Clinical spectrum of ventilator-associated pneumonia caused by methicillin-sensitiveStaphylococcus aureus

  • D. Bergmans
  • M. Bonten
  • C. Gaillard
  • P. de Leeuw
  • F. van Tiel
  • E. Stobberingh
  • S. van der Geest
Articles

DOI: 10.1007/BF01691309

Cite this article as:
Bergmans, D., Bonten, M., Gaillard, C. et al. Eur. J. Clin. Microbiol. Infect. Dis. (1996) 15: 437. doi:10.1007/BF01691309

Abstract

The incidence of tracheal colonization and its association with ventilator-associated pneumonia caused by methicillin-sensitiveStaphylococcus aureus (MSSA) was studied prospectively in 530 consecutively admitted mechanically ventilated patients in a general intensive care unit. Furthermore, the clinical spectrum, outcome, and microbiological results of 27 cases of staphylococcal ventilator-associated pneumonia (SVAP) were examined. Ventilator-associated pneumonia was diagnosed by protected specimen brush and/or bronchoalveolar lavage. On admission, 7% of the patients were colonized with MSSA in the trachea. Acquired tracheal colonization was demonstrated in 10% of the patients and occurred less frequently in patients with a hospital stay of > 48 h before ICU admission compared to patients admitted directly to the ICU (6% vs. 15%, p<0.001). Moreover, colonization was acquired more frequently among trauma and neurological/neurosurgical patients (22%) as compared to surgical and medical patients (7%) (p<0.0001). Twenty-one patients (4%) developed SVAP, the incidence being higher in patients colonized in the trachea with MSSA than in those not colonized (21 % vs. 1 %, p<0.00001). Staphylococcal ventilator-associated pneumonia developed more often in trauma and neurological/neurosurgical patients as compared to surgical and medical patients (8% vs. 3%, p<0.05). Moreover, patients with a hospital stay of < 48 h before admission to the ICU had a higher incidence of SVAP as compared to those with a longer hospital stay before ICU admission (7% vs. 2%, p<0.01). Crude infection-related mortality was 26%. Preceding colonization with MSSA in the trachea appears to be an important risk factor for the development of SVAP, and patients with a short duration of hospitalization before intensive care unit admission have the highest incidence of ventilator-associated pneumonia caused by MSSA.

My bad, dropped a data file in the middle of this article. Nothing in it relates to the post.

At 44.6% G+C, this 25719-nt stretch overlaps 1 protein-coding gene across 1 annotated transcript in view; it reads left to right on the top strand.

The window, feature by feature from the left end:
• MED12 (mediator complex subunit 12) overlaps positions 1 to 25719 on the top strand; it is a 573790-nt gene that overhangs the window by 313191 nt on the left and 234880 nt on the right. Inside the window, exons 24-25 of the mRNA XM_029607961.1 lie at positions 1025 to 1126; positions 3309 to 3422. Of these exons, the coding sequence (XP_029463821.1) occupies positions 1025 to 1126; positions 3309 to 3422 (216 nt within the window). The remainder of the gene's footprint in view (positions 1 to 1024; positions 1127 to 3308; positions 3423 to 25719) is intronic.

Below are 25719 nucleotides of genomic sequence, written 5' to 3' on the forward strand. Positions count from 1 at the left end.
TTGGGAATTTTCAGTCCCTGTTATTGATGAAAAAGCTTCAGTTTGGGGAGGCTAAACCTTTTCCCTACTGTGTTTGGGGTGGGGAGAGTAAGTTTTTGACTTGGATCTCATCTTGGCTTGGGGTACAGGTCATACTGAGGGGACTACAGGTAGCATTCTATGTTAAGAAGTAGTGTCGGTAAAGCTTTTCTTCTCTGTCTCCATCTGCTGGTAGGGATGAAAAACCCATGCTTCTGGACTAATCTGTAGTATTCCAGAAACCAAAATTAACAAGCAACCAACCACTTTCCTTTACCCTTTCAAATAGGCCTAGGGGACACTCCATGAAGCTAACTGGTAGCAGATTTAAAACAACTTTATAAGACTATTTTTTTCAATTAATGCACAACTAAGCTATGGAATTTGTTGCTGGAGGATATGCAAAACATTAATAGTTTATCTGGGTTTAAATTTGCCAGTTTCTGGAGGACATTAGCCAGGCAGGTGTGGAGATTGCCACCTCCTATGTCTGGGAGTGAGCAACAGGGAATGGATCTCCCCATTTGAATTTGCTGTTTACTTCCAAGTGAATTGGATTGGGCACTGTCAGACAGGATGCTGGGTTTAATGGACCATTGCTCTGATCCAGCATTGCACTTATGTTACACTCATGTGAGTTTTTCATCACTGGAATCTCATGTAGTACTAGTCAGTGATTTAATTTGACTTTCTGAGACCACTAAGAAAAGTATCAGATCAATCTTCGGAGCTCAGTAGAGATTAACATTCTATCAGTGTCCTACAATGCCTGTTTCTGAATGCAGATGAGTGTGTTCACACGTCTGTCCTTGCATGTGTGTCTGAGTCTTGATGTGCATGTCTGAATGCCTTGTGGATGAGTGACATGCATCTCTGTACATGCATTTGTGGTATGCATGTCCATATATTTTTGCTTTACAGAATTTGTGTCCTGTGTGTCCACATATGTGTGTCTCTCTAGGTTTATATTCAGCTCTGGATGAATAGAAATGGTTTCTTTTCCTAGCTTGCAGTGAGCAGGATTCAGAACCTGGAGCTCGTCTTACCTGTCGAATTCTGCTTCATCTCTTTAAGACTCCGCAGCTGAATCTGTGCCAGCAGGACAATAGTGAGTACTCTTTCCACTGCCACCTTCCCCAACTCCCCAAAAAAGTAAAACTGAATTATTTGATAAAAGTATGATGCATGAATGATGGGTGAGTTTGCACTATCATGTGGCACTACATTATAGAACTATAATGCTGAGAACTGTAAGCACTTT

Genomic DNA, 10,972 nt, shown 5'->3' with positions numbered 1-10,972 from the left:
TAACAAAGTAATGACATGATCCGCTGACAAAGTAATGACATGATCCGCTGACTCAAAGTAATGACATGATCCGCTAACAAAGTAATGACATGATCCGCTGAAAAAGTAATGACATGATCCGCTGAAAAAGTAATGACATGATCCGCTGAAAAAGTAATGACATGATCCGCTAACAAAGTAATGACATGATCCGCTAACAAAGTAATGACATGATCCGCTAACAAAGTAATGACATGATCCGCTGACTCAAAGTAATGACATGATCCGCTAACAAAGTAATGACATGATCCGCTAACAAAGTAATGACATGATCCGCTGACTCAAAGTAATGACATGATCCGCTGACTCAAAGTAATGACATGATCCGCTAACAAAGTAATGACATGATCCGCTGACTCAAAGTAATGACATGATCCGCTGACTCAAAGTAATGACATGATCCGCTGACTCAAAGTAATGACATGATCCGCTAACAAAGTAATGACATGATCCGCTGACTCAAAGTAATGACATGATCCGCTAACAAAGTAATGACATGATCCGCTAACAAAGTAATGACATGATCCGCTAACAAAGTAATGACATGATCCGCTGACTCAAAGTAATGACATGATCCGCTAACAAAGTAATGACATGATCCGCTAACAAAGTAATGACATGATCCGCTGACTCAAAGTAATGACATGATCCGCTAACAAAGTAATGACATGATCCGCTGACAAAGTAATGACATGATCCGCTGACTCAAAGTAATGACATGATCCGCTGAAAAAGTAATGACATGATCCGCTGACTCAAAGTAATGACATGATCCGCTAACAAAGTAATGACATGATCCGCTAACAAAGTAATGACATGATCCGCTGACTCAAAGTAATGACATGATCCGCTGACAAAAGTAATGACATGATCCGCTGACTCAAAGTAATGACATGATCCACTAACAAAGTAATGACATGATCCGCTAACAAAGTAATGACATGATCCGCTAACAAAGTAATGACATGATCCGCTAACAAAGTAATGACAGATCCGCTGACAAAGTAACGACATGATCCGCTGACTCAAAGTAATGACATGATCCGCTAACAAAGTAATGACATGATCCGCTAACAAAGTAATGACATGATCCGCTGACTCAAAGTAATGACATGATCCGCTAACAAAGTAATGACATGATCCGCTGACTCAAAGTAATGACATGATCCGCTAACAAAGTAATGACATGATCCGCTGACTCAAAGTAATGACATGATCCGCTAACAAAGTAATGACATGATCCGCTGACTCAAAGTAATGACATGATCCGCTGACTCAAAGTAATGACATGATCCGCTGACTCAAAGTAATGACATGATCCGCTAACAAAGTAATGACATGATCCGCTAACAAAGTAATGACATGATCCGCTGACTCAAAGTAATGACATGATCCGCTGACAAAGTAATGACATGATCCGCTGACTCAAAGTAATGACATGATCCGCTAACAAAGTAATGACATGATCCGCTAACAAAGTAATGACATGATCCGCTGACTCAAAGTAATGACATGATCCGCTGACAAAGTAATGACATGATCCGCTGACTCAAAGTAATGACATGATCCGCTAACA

Copyright information

© MMV Medizin Verlag GmbH 1996

Authors and Affiliations

  • D. Bergmans
    • 1
  • M. Bonten
    • 1
  • C. Gaillard
    • 3
  • P. de Leeuw
    • 1
  • F. van Tiel
    • 2
  • E. Stobberingh
    • 2
  • S. van der Geest
    • 1
  1. 1.Department of Internal MedicineUniversity Hospital MaastrichtAZ MaastrichtThe Netherlands
  2. 2.Department of Medical MicrobiologyUniversity Hospital MaastrichtAZ MaastrichtThe Netherlands
  3. 3.Department of Internal MedicineEemland HospitalED AmersfoortThe Netherlands

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